Monday, October 26, 2009

Good Hair? Not So Good.


A couple of weeks ago, my boyfriend, who is the Treasurer of Clark University's Black Student Union (BSU) asked me if I wanted to join him and the club to go see Good Hair. I don't know if many of you have heard about this documentary, but to make a long story short and not make the whole rest of the post pointless, it is a film by Chris Rock about hair in the Black community and what makes it "good" or "bad." So BSU arranged to reduce the cost of tickets and arranged for a total of 28 people to get on a bus and be driven 45 minutes to Rhode Island to see the film. Most of us-- including Luke-- found out about the length of the bus drive when we got on the bus. We vehemently hoped that "Good Hair" was going to be the most amazing movie in the history of movies.

Chris, oh Chris, oh Chris. You are not a documentary filmmaker. No one would normally be asking you to be. But, you see, Chris, when you endeavor to make a documentary, then people are asking you to be documentary filmmaker. Which-- can I remind you?-- you're not. Very not.

The film opened with Chris Rock saying that one day, his very young daughter came home from school asking "Daddy, how come I don't have good hair?" His daughter (who was perhaps 4 at the time? I don't remember, so don't quote me on that) has "natural" hair. The rest of the film was set up to be an exploration of how Black people style their hair and what makes "good hair."

Rock takes us to the Bronner Brothers hair show in Atlanta, where the best hairdressers in the country sell their wares and show their skills on the stage. It is one of the largest hair events around, and Black men and women flock to the show to buy new products, see demonstrations, and watch hair shows.

Rock takes us to the Dudley Hair Care & Cosmetics, one of the only Black-owned hair care companies around nowadays. Their big product? Relaxers. Rock spends a good portion of the movie talking about relaxers and interviewing stars who use them/have used them (the panel he uses throughout the movie includes Nia Long, Raven Symone, Al Sharpton, T-Pain, Maya Angelou, and Melyssa Ford, to name only a few). Some everyday people he interviews refer to relaxer as "creamy crack"-- and perhaps it's just as dangerous; just ask the Coke cans a scientist dissolves in the main ingredient! After seeing that, you may feel a little shocked that mothers bring daughters as young as two or three to get the treatment done.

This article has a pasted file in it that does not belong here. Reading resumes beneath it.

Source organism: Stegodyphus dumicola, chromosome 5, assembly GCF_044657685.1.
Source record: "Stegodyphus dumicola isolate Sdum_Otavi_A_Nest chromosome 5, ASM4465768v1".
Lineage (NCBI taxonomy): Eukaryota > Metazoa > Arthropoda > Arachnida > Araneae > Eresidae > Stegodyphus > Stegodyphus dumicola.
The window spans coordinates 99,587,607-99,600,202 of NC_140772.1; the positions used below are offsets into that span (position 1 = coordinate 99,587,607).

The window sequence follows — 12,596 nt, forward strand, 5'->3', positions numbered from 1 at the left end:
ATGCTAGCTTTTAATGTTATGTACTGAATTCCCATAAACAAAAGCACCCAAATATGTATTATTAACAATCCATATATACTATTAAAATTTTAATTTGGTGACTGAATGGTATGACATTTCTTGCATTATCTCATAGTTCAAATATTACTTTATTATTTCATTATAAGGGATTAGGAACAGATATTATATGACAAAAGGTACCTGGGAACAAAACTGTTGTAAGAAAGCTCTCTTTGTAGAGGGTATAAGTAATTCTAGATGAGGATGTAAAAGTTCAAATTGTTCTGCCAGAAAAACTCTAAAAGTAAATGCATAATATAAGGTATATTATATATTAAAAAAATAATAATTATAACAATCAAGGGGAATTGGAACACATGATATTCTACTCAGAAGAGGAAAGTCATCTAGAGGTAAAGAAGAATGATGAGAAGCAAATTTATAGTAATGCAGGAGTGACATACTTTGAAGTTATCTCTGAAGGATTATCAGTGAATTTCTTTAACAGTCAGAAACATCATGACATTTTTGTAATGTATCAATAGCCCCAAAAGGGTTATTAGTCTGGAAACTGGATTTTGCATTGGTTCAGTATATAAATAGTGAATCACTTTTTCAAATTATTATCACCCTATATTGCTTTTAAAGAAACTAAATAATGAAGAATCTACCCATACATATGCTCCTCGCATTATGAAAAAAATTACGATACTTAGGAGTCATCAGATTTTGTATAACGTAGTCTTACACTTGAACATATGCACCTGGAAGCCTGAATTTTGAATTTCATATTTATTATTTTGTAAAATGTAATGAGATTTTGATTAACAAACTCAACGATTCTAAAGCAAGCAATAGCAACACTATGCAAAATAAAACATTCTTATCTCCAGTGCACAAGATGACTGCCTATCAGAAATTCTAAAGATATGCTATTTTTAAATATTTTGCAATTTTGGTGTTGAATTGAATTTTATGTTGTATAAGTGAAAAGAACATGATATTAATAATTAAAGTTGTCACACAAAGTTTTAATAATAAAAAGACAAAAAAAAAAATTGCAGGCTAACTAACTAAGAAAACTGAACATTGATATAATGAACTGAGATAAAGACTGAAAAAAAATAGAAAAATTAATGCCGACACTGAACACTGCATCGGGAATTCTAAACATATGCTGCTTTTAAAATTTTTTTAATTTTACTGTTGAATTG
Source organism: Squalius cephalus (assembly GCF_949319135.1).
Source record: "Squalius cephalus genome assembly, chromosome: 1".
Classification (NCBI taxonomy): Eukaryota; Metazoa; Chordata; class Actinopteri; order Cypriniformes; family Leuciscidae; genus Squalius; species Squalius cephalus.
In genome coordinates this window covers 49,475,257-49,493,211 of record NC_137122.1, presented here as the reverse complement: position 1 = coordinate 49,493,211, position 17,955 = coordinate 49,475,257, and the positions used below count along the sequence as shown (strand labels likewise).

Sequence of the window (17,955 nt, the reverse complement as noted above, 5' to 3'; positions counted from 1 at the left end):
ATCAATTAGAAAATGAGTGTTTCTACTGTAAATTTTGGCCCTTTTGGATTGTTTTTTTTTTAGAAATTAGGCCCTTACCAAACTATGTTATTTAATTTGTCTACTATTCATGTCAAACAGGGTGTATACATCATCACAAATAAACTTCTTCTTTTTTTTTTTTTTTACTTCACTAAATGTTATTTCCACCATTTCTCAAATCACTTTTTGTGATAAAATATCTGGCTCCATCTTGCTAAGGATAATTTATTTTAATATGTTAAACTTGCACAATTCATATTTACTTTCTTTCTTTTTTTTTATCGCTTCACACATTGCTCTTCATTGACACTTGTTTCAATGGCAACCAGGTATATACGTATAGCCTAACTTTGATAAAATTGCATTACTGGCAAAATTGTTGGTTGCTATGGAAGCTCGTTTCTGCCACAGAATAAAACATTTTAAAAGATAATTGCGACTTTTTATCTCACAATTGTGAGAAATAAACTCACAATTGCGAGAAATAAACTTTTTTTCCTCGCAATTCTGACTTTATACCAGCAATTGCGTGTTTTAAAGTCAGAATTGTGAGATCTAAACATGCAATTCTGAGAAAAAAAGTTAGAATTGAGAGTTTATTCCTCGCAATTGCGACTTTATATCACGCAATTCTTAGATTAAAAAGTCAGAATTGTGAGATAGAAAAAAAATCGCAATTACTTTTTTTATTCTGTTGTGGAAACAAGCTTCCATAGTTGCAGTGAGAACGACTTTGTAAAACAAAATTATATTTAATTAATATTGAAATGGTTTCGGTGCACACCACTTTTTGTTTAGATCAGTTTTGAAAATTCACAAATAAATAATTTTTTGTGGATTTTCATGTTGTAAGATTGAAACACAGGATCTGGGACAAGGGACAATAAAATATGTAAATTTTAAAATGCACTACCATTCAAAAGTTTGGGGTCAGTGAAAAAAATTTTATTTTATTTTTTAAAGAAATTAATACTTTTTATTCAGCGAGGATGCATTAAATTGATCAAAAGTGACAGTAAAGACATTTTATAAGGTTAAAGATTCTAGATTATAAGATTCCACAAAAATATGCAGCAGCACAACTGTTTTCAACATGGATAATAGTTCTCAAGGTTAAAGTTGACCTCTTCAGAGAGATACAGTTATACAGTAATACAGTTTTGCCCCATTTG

We're also informed about weaves. Hairdressers go on and on about how women pay thousands of dollars to buy weaves, which then require ongoing upkeep. Rock interviews down-trodden-looking men about their women's weaves, which they are often asked to "subsidize." Several Black men insist that weaves are just one of the things that makes dating White women easier, more enjoyable, and less costly. Rock asks the women on the panel what kind of weaves they have, and when many answer "human," he inquires as to what kind of human. Overwhelmingly the response is "Indian." Rock ventures off to India, where he learns that though much of the weave hair that we get in America comes from the hair shorn from women at tonsore ceremonies, there is also a black market for hair: women sometimes have their hair secretively cut off while they sleep or while they are at a movie theatre, all so someone can turn a profit.

And this, unfortunately, is where Rock's journey figuratively ends. He explores weaves and relaxers and not much else, other than in one scene I am still seething over.

Rock meets with several high school girls to ask them about what they think "good hair" is. All the girls but one (who has, in my opinion, a lovely afro) have hair that is relaxed, straightened, or has a weave in it. One girl looks at the girl with the afro and says that her afro is "cute" but she would never hire her if she walked into her business. Another girl seconds this opinion, stressing how unprofessional natural Black hair looks. The girl with the afro is silent. She looks upset. She is not given a platform to speak. I was absolutely astounded that Rock left this moment rest. It would have been an excellent segue into a discussion on "natural" hair styles, but he doesn't touch the topic. I was enraged.